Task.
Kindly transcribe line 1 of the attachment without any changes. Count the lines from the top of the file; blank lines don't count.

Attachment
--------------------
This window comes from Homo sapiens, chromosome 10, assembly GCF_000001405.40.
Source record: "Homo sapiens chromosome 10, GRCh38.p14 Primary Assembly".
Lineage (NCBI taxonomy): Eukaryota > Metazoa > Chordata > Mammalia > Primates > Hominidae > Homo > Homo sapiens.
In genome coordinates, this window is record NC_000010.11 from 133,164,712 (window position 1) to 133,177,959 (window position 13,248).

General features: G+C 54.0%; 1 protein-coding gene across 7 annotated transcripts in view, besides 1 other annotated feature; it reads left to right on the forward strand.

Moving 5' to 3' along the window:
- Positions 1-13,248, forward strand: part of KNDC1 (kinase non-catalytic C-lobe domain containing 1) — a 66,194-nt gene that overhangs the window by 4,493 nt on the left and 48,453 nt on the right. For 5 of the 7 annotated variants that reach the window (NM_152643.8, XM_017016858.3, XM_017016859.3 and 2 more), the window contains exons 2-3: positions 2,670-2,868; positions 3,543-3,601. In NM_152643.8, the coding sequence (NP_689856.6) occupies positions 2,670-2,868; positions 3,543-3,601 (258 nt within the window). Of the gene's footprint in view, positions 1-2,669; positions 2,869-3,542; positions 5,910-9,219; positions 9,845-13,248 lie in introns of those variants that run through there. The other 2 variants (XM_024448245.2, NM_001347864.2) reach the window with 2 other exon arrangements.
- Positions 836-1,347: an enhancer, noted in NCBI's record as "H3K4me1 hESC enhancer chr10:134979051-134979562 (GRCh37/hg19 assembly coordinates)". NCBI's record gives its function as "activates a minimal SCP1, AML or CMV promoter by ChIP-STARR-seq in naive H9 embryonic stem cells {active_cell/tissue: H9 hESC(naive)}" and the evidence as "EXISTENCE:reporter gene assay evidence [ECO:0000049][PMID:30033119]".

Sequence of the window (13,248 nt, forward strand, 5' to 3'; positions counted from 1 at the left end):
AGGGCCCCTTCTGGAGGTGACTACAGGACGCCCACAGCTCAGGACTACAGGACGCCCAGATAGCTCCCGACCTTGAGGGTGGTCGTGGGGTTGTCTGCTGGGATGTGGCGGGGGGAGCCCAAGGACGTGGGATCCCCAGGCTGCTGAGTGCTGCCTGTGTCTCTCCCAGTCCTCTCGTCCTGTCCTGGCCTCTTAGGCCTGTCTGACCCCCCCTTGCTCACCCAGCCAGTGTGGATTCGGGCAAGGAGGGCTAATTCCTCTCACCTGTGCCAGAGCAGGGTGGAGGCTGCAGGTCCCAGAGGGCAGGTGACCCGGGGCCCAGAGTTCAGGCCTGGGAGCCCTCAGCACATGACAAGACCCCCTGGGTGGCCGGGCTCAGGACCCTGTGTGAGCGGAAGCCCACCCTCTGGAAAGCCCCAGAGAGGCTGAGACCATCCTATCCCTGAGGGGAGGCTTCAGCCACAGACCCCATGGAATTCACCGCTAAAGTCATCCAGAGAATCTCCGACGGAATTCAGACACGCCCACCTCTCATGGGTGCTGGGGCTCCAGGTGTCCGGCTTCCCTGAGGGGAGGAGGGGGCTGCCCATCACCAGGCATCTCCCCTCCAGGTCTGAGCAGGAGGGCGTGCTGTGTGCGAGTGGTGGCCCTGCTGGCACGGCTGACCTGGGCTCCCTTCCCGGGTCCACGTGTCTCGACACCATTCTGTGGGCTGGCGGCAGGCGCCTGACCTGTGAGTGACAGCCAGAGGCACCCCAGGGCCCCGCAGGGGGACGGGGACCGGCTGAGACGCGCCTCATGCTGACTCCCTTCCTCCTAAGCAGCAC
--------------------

This window comes from Homo sapiens, chromosome 10, assembly GCF_000001405.40.